Is Food Too Expensive?

Is Food Too Expensive?

Is Food Too Expensive?

Outrageous experiments in sensible eating.
Jan. 21 2011 3:32 PM

Is Food Too Expensive?

The cost of food has actually declined in the United States in the last century as a proportion of our salaries. GOOD magazine found that Americans spent 22 percent of their income on food in 1949 but only 10 percent in 2009. We also spend significantly less on food than people in other countries do, according to the USDA Economic Research Service .

Ellen Tarlin Ellen Tarlin

Ellen Tarlin is a former Slate copy chief and writer of the "Clean Plate" blog. Her essays have appeared in the Boston Globe, the Boston PhoenixBrooklyn Bridge, Bark, and  the RISK storytelling podcast. Follow her on Twitter.

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Note, however, these data are from 2005 and account only for food eaten at home. The U.S. Department of Labor  reports that in 2009 Americans spent 7 percent of their income on food eaten at home and another 5.4 percent on food eaten away from home (plus about 1 percent on alcohol). This information is based on surveys conducted by the Bureau of Labor Statistics (meaning it's based on self-reporting and interviews) and does not include what percentage of our income goes toward taxes (which would inflate the food expenditure percentages).

The fact that people in wealthier countries spend a smaller percentage of disposable income on food than people in poorer countries is unsurprising. In the 19th century, German statistician and director of the Bureau of Statistics in Prussia Ernst Engel came up with a theory, now known as Engel's law , which states that as income rises, food expenditures rise, but not as much as income. In 2006, Forbes found the same results among the various income levels of Americans.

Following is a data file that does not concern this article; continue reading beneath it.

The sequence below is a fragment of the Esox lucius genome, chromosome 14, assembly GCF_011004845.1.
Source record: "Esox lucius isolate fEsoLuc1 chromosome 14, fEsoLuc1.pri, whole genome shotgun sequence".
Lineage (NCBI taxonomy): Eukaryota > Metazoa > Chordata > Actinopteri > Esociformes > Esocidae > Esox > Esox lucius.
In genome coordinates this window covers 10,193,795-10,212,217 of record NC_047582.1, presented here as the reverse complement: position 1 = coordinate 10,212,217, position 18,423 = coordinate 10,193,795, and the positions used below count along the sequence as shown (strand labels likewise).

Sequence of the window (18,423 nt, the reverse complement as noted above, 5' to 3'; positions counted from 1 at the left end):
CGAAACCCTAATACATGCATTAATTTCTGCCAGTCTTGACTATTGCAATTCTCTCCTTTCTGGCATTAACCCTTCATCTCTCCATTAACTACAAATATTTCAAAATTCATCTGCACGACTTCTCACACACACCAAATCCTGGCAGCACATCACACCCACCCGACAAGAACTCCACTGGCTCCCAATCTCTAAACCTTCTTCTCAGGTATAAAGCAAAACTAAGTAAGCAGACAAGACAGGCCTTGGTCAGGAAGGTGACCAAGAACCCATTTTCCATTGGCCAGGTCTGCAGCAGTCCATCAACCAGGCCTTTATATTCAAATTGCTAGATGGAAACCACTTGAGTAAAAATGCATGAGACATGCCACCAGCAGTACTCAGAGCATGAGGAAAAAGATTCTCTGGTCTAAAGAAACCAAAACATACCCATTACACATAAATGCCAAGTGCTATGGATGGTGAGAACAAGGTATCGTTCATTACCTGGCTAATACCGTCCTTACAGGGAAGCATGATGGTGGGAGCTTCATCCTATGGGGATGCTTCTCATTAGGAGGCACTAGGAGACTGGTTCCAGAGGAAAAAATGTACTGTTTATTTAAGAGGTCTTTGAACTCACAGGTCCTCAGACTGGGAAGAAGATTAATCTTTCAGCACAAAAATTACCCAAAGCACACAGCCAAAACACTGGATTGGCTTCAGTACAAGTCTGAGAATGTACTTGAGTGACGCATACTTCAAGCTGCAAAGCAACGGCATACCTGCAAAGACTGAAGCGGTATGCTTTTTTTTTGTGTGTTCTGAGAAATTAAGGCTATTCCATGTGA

We also aren't comparing apples to apples here. If an Indonesian made the same amount of money that I do and food costs in Indonesia were the same as they are here, these statistics might be more significant. According to Oxfam, Indonesians make between $1.40 and $1.75 a day. A kilo of rice costs less than 50 cents, which sounds like very little to us but devours an enormous percentage of the wages of an Indonesian. Here you can get a similar amount of rice for about $3, or twice what an Indonesian makes in a day.

It might be nice to know that in some ways Americans are better off than previous generations and some people in other countries, but we live within our own time and country and our own income brackets. And it can still feel painful handing over your dollars every week in the checkout line.